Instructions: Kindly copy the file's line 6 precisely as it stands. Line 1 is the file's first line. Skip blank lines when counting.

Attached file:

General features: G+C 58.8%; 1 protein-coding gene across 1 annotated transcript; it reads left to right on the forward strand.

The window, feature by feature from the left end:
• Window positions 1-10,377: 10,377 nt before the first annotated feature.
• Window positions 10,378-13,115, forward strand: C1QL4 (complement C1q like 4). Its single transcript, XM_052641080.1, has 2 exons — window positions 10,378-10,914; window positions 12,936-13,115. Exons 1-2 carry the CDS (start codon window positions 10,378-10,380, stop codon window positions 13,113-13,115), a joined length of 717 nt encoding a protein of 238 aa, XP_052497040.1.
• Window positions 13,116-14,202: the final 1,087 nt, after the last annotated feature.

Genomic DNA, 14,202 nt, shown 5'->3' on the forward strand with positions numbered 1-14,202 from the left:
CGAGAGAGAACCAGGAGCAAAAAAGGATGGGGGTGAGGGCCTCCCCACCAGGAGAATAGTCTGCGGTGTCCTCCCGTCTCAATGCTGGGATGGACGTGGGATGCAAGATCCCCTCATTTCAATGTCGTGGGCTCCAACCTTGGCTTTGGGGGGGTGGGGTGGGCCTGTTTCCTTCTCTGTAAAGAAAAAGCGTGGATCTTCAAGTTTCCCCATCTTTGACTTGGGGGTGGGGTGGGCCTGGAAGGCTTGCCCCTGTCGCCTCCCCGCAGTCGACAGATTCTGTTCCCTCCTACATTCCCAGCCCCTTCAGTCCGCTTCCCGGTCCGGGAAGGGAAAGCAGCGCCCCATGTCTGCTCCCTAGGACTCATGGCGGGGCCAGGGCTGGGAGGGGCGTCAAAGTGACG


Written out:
Genomic DNA, 14,202 nt, shown 5'->3' on the forward strand with positions numbered 1-14,202 from the left: